His wealth sits uneasily with the sort of man his neighbours perceive him to be. He famously still plays poker with a group of older men in Ballyconnell as he has done for years, restricting the bets to 50c for 10 games so no one will lose more than a fiver.
“I don't use a mobile phone, I play cards in a house at night where you have to go out into the front street to go to the toilet,” he said in a rare public address last year.
“I enjoy that. I live a very simple life and that's the way I want to continue living that life.
“I'm not overly shy, but I much prefer to just sit back and enjoy what I'm doing, with my two dogs, the Wellington boots on, and dodging about the mountain. It gives my brain much more time to do what it's best at doing.”
Mr Quinn shared those insights in a rare public appearance at a conference in March last year — the second time he has spoken publicly in 10 years.
Displaying his characteristic loyalty to the border counties, he agreed to talk only because the conference was hosted by the Cavan County Enterprise Board. It was held, of course, at his own Slieve Russell hotel, in Ballyconnell.
“I'm not a very good speaker,” he began awkwardly. “So I'll just run through some bits of stuff that we have found handy.”
What followed was an unscripted, colloquially-delivered potted history of the Quinn Group, studded with homespun wisdom — “take it very simply” is the Quinn philosophy.
His approach to big business comes across as the business equivalent of the slow food movement. “A lot of people are rushing to phones — they're rushing to meetings backwards and forwards, and they're always in a panic, but really they're not thinking ... that's not a way to run a business,” he said.
“If there is somebody that wants me, we have secretaries and great support teams. If they can't take a call — if whoever wants me can't take a return call from me in 30 or 40 minutes — then there's something wrong. You should be slowing the whole thing down, getting the view right.”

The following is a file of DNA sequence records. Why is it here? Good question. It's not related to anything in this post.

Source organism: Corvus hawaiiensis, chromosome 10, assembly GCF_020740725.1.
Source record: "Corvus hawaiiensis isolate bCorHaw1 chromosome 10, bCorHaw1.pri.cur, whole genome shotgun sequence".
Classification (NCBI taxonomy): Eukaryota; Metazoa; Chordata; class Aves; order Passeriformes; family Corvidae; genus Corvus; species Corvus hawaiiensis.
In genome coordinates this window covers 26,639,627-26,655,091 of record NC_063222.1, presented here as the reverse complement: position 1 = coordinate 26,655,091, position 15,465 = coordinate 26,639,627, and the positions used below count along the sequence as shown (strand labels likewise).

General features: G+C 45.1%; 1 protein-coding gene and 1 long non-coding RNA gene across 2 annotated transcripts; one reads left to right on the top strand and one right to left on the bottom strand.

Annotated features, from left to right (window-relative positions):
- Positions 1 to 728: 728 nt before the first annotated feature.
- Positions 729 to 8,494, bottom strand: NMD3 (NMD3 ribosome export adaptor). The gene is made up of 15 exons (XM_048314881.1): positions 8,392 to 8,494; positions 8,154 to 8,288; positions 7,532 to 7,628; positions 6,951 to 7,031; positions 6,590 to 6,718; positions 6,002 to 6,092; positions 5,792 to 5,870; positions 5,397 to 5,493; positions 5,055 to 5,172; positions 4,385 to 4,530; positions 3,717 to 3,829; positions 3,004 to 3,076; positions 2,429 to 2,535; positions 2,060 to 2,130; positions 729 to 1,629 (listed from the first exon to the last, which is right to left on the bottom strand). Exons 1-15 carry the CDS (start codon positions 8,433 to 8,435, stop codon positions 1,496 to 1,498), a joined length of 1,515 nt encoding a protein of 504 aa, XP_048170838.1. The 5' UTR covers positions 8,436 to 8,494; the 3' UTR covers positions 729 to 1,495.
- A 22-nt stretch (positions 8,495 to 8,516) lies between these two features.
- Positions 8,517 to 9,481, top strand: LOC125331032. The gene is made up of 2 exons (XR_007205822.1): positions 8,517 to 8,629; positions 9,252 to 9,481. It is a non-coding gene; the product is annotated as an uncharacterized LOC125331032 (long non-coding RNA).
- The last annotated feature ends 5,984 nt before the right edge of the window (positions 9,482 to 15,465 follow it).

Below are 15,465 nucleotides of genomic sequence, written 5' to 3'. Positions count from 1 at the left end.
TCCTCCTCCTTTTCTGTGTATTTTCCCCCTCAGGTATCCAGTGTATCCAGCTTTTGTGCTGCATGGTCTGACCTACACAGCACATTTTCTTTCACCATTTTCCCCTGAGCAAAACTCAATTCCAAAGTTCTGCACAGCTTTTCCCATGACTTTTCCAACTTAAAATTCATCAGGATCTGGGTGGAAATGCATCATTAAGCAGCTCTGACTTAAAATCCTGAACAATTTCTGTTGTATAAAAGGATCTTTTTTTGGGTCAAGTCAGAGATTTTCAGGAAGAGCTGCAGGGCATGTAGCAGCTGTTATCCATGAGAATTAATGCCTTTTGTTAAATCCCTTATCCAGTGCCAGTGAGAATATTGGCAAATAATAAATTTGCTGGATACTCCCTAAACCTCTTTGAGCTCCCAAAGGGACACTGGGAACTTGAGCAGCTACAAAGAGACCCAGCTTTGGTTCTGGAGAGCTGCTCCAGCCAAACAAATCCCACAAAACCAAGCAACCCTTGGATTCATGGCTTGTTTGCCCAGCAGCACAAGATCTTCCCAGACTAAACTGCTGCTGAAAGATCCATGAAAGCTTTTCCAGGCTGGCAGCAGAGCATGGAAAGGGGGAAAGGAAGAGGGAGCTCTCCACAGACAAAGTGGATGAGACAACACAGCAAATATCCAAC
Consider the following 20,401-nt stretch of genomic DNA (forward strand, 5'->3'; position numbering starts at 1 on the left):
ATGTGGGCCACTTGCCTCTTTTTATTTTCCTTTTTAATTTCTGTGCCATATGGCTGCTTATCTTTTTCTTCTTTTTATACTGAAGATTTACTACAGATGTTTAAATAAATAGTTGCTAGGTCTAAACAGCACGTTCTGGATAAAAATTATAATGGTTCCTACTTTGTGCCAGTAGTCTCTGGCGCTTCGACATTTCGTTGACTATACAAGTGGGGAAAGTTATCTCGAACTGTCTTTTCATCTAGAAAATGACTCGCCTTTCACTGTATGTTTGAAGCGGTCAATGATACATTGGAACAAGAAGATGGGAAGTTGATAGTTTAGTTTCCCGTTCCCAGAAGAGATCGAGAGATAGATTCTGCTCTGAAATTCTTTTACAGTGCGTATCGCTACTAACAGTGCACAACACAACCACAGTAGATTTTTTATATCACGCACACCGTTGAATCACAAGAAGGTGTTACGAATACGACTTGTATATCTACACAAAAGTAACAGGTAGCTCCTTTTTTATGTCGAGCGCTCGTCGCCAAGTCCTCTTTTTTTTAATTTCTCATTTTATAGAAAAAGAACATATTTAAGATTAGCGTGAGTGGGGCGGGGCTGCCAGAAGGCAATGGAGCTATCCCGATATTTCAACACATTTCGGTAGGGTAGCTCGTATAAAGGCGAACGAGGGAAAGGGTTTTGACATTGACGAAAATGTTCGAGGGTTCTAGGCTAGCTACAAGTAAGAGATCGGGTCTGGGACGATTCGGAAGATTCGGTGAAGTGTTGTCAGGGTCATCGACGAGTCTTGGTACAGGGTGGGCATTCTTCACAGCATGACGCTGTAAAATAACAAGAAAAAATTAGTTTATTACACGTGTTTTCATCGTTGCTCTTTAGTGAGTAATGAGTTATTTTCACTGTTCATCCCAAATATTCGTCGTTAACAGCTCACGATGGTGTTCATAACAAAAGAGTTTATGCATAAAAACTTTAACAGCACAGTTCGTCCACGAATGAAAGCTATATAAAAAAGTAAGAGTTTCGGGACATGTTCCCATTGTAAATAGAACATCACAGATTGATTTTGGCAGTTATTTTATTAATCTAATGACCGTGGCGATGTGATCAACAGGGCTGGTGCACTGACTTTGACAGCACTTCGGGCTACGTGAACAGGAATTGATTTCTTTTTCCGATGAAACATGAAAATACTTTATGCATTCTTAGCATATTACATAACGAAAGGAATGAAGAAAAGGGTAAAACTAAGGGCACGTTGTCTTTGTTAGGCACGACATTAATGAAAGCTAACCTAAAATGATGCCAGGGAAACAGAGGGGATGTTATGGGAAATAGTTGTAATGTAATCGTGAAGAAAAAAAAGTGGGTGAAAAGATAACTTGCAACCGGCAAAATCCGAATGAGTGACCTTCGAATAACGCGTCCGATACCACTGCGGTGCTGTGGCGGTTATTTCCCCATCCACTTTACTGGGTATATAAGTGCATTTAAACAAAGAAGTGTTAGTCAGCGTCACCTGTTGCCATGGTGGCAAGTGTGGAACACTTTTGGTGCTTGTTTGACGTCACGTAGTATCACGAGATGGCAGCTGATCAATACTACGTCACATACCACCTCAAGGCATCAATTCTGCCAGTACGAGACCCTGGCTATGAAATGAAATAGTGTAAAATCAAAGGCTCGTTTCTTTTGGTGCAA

His explanation of his knack for diversifying was similarly understated. Take the cosy anecdote he told about his move into the hospitality trade.
“Every time I used to come to Dublin, the pubs were always full, so I said to myself: ‘This has to be a simple business because they're charging a ransom for the beer, they get paid for the beer before they pay Guinness, so this seems to be a good business'.”
It wasn't all good news, though. He opened a €5m super-pub in a Berlin suburb only to shut it down because, he said, the customers would share one bottle of mineral water between them and make it last three hours.
His unpretentious ways — such as playing down his tycoon status and choosing places such as Sligo over the Bahamas for holidays — have added to his local hero status in Cavan, one of the few places he will walk down a street and be recognised.
To them, he is a local hero who has shared his riches with the communities in the border counties, when they felt overlooked in terms of government investment.
“He is a laid back type of gentleman, he has that easy way with him,” said Sean Smith, a local Fianna Fail councillor, who added that he wore his dogged ambition on his sleeve, and he was the last person on the football team who they would have marked out as a future international business tycoon.
The Quinn Group has brought Mr Quinn and his family untold wealth. It is owned by the family, which includes his wife, Patricia, a Galway woman whom he met at a dance.
They have five children, Aoife, Ciara, Sean Jr, Colette and Brenda, who are aged 18 to 31, all of whom work in the business.
Unusually for offspring of a billionaire, they rarely feature in the social pages, no doubt inheriting their father's philosophy of keeping the head down and getting on with it in the family business.